The outrage was immense. Joe Louis was a transcendent figure in the sport of boxing, one of the greatest Heavyweight champions the sport had ever seen. The man had stood up to Hitler's claim that his Aryan boxers could best anyone, and he had just been out pointed by a former Middleweight. The technical mastery Charles had shown over the sweet science flew over the heads of most fans, and he became reviled during his time as Heavyweight Champion.
Dismissed as a place holder champion and a blown up Light Heavyweight, Charles quietly defended his belt. He cleanly picked apart his challengers, including rematches with Joey Maxim and Jersey Joe Walcott.
Ezzard Charles vs Joey Maxim
Ezzard Charles vs. Jersey Joe Walcott II
But even then through 1950 Ezzard remained unpopular. Many blamed his fighting style, which had slowed somewhat from his earlier days. There are some that assert that Charles had become hesitant in the ring since a match in 1948, where the Ohioan knocked out a man only to have him later die from the injuries Charles had inflicted on him. The incident is said to have affected the Champion deeply and it has been argued that Charles' aggressiveness in the ring was never quite the same afterwards.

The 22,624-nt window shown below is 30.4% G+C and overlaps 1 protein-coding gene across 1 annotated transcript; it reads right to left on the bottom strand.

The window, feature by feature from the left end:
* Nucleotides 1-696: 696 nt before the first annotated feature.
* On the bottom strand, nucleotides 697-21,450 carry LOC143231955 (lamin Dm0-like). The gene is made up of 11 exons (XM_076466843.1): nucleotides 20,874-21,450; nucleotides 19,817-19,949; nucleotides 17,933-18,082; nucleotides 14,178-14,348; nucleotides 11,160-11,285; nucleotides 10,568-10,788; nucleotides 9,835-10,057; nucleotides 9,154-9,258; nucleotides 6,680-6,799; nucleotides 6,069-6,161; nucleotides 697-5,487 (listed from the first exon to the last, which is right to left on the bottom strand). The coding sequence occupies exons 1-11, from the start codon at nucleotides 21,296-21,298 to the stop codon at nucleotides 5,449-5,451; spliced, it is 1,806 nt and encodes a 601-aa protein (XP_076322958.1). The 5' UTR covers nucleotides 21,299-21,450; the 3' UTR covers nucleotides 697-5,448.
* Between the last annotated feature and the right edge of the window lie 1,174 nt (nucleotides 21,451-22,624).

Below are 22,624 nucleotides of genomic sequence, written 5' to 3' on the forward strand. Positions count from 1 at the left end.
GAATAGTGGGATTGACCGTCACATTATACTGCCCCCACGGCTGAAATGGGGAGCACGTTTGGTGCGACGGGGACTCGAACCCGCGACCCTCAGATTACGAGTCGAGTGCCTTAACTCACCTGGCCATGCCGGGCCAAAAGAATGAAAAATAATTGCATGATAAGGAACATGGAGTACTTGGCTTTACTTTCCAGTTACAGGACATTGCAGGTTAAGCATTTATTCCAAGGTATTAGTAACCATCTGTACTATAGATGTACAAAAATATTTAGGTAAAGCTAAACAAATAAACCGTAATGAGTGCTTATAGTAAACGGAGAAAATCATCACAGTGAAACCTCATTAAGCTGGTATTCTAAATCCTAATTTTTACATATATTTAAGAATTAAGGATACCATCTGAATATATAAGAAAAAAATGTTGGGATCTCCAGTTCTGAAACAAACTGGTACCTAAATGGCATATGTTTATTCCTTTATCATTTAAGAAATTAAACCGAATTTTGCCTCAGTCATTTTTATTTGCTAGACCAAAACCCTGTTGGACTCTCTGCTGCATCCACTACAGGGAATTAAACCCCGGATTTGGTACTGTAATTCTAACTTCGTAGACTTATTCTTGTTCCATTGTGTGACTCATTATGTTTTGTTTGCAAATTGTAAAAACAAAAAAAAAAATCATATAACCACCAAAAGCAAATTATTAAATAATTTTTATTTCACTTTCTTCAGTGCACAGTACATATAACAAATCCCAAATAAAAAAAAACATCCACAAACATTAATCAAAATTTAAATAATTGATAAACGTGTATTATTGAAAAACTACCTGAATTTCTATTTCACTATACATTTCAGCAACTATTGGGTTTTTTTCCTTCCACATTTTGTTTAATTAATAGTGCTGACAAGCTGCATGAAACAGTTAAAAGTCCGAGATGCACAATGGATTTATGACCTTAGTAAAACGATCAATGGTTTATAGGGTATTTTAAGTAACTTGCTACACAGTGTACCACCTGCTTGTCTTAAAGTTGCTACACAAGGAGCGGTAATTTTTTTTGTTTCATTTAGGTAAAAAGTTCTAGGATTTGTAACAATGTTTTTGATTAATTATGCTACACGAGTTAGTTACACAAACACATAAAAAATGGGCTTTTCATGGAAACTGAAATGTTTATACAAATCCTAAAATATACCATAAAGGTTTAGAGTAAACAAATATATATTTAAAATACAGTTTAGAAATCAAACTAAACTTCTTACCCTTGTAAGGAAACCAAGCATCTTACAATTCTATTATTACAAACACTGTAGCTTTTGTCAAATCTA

Then in 1951, Charles fought Walcott for the third time in three years and this time Walcott was able to land a perfect uppercut counter for the knockout and wrest Charles' belt away. He became the oldest fighter to win a Heavyweight Championship at the time.
Charles spent the next three years trying, and failing, to regain his lost title. Then in 1954, after a knock out win over Bob Satterfield, Charles was given one more shot at the title. But it was not Jersey Joe awaiting Ezzard Charles for the fifth time, it was the 45-0 new champion, Rocky Marciano who had knocked Walcott out.
At this point Charles was a 33 year old former champion, with an 83-10-1 record, who was entering the downside of his career. While only two years younger than the Ohioan, Marciano was in the midst of his run of dominance and had half as many career fights.